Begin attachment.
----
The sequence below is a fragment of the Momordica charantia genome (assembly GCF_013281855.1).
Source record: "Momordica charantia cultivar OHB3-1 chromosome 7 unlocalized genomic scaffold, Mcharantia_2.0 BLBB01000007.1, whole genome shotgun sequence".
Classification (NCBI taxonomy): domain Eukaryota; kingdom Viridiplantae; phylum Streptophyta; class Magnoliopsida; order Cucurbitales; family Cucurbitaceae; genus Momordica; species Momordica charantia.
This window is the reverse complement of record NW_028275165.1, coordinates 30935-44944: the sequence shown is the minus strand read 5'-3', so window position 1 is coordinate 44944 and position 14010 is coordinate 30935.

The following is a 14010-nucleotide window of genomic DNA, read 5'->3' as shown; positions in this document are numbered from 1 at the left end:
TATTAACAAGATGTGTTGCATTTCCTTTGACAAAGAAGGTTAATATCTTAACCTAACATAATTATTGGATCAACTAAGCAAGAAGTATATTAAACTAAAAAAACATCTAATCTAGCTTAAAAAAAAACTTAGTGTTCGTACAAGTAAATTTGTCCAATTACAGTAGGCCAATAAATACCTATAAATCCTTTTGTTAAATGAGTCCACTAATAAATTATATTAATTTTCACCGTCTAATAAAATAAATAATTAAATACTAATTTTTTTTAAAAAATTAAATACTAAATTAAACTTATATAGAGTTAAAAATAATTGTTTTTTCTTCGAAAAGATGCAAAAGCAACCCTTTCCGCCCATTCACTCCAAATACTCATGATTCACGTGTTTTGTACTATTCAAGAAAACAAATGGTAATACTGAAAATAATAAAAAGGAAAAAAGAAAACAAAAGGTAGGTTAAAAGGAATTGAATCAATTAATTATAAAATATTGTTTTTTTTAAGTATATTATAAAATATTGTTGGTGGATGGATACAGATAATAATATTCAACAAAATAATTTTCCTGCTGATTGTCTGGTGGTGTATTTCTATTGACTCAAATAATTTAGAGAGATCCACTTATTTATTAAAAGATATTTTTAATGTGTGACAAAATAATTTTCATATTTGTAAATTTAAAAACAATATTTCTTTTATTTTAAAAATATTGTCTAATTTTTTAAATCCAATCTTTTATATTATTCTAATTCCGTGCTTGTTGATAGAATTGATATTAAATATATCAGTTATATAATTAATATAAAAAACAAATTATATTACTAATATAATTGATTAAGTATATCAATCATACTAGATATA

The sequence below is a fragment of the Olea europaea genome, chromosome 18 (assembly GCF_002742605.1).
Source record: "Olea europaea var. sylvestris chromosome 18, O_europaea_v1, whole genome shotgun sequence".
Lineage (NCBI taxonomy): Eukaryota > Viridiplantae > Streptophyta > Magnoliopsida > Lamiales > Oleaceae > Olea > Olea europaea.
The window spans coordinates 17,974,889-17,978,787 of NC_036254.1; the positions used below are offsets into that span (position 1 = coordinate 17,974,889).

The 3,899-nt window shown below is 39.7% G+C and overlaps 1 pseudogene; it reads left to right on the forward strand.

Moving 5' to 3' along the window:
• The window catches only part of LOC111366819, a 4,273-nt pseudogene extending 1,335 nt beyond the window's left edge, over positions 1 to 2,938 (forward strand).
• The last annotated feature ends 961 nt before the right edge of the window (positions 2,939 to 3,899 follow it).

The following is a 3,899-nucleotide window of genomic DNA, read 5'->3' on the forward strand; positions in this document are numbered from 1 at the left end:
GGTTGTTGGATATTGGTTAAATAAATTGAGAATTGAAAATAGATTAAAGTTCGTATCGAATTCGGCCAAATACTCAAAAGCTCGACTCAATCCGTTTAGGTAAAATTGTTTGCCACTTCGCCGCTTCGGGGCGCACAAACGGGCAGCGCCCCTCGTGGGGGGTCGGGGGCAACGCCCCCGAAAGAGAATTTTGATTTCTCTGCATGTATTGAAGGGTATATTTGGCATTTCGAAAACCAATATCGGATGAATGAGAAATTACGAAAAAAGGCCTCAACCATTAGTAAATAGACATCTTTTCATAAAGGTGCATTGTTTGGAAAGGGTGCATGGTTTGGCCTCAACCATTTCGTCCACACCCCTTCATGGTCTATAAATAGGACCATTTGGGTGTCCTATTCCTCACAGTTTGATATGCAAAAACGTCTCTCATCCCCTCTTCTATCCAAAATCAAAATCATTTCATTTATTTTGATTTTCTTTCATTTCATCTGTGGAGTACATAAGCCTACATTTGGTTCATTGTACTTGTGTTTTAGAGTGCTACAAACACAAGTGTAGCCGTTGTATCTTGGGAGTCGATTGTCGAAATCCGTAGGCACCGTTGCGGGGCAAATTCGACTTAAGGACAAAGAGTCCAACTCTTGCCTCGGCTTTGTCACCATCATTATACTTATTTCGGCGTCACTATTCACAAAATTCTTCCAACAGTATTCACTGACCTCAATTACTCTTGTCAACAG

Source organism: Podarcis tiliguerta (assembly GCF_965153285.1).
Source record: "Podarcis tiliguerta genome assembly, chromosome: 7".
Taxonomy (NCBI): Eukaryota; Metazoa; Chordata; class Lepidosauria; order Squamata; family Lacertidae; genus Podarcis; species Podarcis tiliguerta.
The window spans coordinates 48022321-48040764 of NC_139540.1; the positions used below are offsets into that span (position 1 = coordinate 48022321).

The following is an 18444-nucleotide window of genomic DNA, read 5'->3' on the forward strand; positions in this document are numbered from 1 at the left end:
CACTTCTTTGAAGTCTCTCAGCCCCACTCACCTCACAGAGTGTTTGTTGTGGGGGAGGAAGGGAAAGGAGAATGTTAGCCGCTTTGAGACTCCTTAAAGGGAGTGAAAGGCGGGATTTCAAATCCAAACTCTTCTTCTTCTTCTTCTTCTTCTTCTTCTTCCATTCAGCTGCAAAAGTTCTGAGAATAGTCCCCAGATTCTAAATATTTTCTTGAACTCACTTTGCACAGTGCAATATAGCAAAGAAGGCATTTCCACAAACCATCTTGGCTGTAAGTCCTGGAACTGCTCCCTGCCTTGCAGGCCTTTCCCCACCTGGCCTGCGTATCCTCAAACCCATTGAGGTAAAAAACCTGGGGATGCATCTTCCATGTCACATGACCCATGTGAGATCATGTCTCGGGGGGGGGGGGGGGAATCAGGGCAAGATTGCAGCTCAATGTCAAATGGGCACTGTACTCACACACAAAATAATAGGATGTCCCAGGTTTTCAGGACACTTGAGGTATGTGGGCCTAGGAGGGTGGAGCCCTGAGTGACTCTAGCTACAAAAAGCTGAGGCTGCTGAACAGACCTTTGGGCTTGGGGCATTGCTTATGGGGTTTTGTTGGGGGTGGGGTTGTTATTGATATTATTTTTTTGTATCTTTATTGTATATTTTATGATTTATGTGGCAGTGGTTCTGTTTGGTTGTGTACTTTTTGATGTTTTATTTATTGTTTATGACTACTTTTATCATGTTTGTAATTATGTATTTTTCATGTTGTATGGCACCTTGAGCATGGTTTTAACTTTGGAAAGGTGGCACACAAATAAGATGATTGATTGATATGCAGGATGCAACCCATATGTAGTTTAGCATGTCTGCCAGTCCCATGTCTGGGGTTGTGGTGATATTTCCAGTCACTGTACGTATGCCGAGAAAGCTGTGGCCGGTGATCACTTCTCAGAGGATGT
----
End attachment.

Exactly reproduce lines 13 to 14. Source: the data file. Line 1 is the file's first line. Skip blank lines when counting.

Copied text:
• The window catches only part of LOC111366819, a 4,273-nt pseudogene extending 1,335 nt beyond the window's left edge, over positions 1 to 2,938 (forward strand).
• The last annotated feature ends 961 nt before the right edge of the window (positions 2,939 to 3,899 follow it).